Zambia to bear cost of Kariba Dam rehab

Source: Zambia to bear cost of Kariba Dam rehab   | The Financial Gazette February 23, 2017

By Farai Mabeza
 ZAMBIA will shoulder the financial burden of the rehabilitation of Kariba Dam, the double curvature concrete arch dam designed by Coyne et Bellier and constructed between 1955 and 1959 by Impresit of Italy.
Zimbabwe’s Finance and Economic Development Minister, Patrick Chinamasa, revealed the role that the country’s northern neighbour will play in the work that is set to begin in May this year.
“Let me take this time to appreciate our friend and partner Zambia on agreeing to undertake the financial commitment on behalf of the two countries. Without this generous act, the project would not have been a reality,” Chinamasa said in Kariba last week.
The dam is managed by the Zambezi River Authority (ZRA), which is jointly owned by Zambia and Zimbabwe in equal proportions.
ZRA was established as a corporate body in October 1987 by parallel legislation in the Parliaments of Zambia and Zimbabwe following the reconstitution of its predecessor, the Central African Power Corporation.
The ZRA council of ministers approved the mobilisation of funds for the rehabilitation in October 2009. Between 2009 and 2012, the ZRA engaged European consultants, Tractebel Engineering, to identify and design solutions to rectify safety concerns.
Two remedial measures were prescribed for the dam. The first one was the reshaping of the plunge pool and protection of the fault zone in the plunge pool by using reinforced concrete mattress.
The plunge pool was formed by water released through the dam wall’s floodgates and it is feared that its continued deepening will affect the wall.
“There are also fault lines that run underneath the dam wall and if the water continues to dig in the plunge pool there is a risk that once that happens the water from there could then sip under the wall and that could cause the dam to fail,” Farai Furusa, the dam maintenance engineer, said.
The second measure prescribed by the consultants was the refurbishment of the spillway to improve the operation and reduce the risk of possible failure of the upstream spillway control facility.
The European Union (EU) ambassador to Zambia, Alessandro Mariani, explained that the project formed part of their partnership with Zambia in the energy sector under which a  244 million-euro grant was set aside for the period from 2014 to 2020.
The Kariba plunge pool project will get a 50-million euro grant from that fund. Reshaping the plunge pool will slow down the scouring of the natural rock and will consequently protect the dam’s foundations. The fault area will also be strengthened.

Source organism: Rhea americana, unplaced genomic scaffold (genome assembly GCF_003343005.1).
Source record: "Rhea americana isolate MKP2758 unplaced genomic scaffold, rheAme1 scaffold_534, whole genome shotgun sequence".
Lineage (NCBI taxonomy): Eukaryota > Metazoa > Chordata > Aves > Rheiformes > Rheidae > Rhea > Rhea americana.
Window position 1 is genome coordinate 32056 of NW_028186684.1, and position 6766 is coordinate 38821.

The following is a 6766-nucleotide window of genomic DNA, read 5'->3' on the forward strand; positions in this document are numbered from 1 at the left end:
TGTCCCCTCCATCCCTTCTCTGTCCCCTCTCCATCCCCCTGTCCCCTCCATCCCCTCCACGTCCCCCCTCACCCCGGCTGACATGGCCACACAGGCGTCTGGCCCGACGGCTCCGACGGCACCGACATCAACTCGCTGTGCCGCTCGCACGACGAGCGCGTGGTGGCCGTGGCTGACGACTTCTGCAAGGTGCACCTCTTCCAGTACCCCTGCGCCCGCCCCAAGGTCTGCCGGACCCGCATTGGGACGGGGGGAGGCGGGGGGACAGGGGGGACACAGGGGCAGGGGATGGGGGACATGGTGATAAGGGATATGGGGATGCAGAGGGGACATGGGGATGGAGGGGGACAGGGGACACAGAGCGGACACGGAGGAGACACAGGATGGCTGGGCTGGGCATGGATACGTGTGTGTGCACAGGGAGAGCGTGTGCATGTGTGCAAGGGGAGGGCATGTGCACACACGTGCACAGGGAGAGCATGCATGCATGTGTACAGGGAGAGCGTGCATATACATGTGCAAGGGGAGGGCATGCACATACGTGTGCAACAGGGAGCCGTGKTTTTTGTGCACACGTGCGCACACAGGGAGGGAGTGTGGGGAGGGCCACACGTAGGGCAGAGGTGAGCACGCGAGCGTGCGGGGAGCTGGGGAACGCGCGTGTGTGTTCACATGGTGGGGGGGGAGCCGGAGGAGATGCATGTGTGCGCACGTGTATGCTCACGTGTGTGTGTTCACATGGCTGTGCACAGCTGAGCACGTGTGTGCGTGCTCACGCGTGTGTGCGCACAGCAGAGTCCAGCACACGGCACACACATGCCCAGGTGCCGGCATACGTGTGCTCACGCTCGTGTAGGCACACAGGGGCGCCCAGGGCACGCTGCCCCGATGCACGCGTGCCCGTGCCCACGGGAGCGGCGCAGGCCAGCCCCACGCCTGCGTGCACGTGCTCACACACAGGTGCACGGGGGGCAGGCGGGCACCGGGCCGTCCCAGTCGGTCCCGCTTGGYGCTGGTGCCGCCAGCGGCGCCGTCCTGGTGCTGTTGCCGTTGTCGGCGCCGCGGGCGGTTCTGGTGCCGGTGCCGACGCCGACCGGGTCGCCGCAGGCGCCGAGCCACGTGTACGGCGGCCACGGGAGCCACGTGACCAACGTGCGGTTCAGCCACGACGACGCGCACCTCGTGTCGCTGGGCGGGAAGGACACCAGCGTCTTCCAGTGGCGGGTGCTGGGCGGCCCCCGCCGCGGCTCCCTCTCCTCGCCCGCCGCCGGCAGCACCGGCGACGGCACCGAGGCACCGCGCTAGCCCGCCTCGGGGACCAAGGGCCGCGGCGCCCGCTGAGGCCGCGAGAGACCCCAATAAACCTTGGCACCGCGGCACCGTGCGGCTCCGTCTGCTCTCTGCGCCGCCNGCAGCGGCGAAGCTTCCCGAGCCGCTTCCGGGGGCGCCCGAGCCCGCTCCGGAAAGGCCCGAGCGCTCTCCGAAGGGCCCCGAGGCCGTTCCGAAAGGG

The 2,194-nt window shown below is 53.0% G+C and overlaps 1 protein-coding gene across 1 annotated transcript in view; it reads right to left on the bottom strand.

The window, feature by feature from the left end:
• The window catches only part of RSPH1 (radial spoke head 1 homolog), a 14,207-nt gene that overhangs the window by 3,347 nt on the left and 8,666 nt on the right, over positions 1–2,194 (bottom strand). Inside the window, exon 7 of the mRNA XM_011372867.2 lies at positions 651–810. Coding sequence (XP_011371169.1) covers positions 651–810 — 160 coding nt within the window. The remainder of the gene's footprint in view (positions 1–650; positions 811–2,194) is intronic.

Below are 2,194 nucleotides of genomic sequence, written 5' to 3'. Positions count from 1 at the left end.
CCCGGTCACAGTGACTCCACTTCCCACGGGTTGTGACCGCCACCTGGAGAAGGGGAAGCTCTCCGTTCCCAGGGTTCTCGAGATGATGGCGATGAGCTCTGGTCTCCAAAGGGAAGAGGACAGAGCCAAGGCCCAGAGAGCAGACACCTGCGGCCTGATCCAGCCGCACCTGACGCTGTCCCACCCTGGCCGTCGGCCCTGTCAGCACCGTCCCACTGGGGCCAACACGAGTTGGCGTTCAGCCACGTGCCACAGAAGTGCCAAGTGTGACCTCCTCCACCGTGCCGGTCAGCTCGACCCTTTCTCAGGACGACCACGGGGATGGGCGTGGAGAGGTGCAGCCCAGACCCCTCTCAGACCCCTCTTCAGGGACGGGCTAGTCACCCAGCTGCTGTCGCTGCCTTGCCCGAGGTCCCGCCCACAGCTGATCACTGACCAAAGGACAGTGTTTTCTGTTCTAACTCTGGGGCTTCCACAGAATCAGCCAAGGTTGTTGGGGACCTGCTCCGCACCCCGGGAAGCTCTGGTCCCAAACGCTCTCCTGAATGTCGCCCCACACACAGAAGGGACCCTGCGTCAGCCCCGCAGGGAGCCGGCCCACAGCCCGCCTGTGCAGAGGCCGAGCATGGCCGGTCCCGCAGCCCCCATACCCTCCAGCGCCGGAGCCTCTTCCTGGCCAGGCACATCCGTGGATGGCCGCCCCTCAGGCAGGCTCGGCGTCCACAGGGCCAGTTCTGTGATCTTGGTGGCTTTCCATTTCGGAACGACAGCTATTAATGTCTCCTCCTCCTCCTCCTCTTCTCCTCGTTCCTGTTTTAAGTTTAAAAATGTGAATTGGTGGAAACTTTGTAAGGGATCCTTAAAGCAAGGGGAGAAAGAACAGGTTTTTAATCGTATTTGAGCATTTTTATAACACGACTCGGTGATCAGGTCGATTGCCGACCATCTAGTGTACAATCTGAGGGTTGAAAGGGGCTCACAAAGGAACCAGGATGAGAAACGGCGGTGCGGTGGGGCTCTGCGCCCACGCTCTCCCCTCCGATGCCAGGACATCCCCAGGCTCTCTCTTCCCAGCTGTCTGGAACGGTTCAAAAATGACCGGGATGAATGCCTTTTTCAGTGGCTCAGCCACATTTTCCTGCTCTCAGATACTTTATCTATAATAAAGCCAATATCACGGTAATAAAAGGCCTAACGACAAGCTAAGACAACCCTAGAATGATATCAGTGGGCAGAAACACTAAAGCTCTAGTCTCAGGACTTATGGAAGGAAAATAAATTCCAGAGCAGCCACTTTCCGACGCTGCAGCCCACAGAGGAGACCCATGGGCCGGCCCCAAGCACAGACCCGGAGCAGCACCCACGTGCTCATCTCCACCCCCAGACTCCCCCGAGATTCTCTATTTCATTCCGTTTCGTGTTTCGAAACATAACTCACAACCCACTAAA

The reshaping project will take approximately three years to complete and will require significant quantities of excavation and demolition works. The entire rehabilitation project will need about eight years and will cost US$294 million in grants and concessionary loans.
The EU will contribute a total of US$100 million in grants, while the World Bank will contribute US$75 million in loan financing; Sweden will give a US$20 million grant and the African Development Bank (AfDB) will contribute a US$39 million loan as well as a US$36 million grant.
ZRA will contribute US$19 million.
In January 2013, the council of ministers approved the resources mobilisation committee chaired by the two countries’ ministries of finance to marshal resources for the identified works.
In the end the project financing agreement was reached with the AfDB, the EU, Sweden and the World Bank.
Last week, they signed the deal with Zambia and French contracting firm Razel-BEC, which won the contract to do the rehabilitation. The money will be repaid through revenue generated by the ZRA, according to the company’s chief executive officer, Munyaradzi Munodawafa.
ZRA derives its revenue from water sales to Zambian power utility Zambia Electricity Supply Authority (ZESCO) and the Zimbabwe Power Company (ZPC) and rental income from leases of owned properties.
Munodawafa says the project will deal with all identified concerns about the dam’s safety. Kariba Dam’s well-being is not only critical for the energy and economic needs of the two countries but any collapse would be catastrophic for the lives of around three million people who live downstream in Malawi, Mozambique and Tanzania.
On the Zimbabwean side, the area from Kariba up to Kanyemba on the south bank of the Zambezi is a national parks territory with no human habitation and on the Zambian side there are not more than a thousand inhabitants.
According to Furusa, there is a real risk that the dam could fail without the rehabilitation project and he expects between 120 and 160 people to be employed during the reconstruction, with most of the work being done by heavy machinery.
Meanwhile, the generation of electricity at Kariba South Hydroelectric Power Station, Zimbabwe’s main source of electricity, will go up by 70 percent this year after the ZRA reviewed upwards the amount of water it allocates to the plant for power generation. This was first reported by this newspaper last month.
The plant will be generating 485 megawatts (MW) on average up from 285 MW in the prior year. This is the first time in two years that ZRA has adjusted upwards the power station’s electricity generation capacity.
In November last year ZRA increased water usage for hydropower generation from 20 billion cubic metres to 30 billion cubic metres which ZPC and ZESCO’S Kariba North Bank Power Station must share equally.